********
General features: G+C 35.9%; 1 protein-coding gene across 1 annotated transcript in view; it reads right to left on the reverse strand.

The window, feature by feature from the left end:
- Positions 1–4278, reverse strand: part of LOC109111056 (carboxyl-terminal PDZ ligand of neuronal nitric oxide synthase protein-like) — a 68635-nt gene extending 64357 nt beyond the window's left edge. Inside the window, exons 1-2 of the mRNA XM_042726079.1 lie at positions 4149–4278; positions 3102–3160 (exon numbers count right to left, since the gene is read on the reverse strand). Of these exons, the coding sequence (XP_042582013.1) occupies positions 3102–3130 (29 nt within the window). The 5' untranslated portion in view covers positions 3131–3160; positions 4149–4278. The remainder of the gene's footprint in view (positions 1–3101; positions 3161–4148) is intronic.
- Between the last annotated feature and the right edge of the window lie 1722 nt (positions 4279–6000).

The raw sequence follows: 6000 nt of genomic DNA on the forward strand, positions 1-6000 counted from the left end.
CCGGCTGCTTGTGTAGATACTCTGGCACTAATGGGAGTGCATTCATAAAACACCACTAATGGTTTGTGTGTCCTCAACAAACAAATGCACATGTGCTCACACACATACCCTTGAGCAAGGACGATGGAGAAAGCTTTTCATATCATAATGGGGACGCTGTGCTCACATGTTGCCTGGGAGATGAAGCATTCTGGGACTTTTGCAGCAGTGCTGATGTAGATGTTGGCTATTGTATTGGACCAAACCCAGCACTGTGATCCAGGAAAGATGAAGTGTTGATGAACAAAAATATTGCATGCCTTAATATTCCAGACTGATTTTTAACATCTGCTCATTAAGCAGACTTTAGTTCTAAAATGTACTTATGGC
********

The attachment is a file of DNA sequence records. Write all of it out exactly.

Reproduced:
General features: G+C 35.9%; 1 protein-coding gene across 1 annotated transcript in view; it reads right to left on the reverse strand.

The window, feature by feature from the left end:
- Positions 1–4278, reverse strand: part of LOC109111056 (carboxyl-terminal PDZ ligand of neuronal nitric oxide synthase protein-like) — a 68635-nt gene extending 64357 nt beyond the window's left edge. Inside the window, exons 1-2 of the mRNA XM_042726079.1 lie at positions 4149–4278; positions 3102–3160 (exon numbers count right to left, since the gene is read on the reverse strand). Of these exons, the coding sequence (XP_042582013.1) occupies positions 3102–3130 (29 nt within the window). The 5' untranslated portion in view covers positions 3131–3160; positions 4149–4278. The remainder of the gene's footprint in view (positions 1–3101; positions 3161–4148) is intronic.
- Between the last annotated feature and the right edge of the window lie 1722 nt (positions 4279–6000).

The raw sequence follows: 6000 nt of genomic DNA on the forward strand, positions 1-6000 counted from the left end.
CCGGCTGCTTGTGTAGATACTCTGGCACTAATGGGAGTGCATTCATAAAACACCACTAATGGTTTGTGTGTCCTCAACAAACAAATGCACATGTGCTCACACACATACCCTTGAGCAAGGACGATGGAGAAAGCTTTTCATATCATAATGGGGACGCTGTGCTCACATGTTGCCTGGGAGATGAAGCATTCTGGGACTTTTGCAGCAGTGCTGATGTAGATGTTGGCTATTGTATTGGACCAAACCCAGCACTGTGATCCAGGAAAGATGAAGTGTTGATGAACAAAAATATTGCATGCCTTAATATTCCAGACTGATTTTTAACATCTGCTCATTAAGCAGACTTTAGTTCTAAAATGTACTTATGGC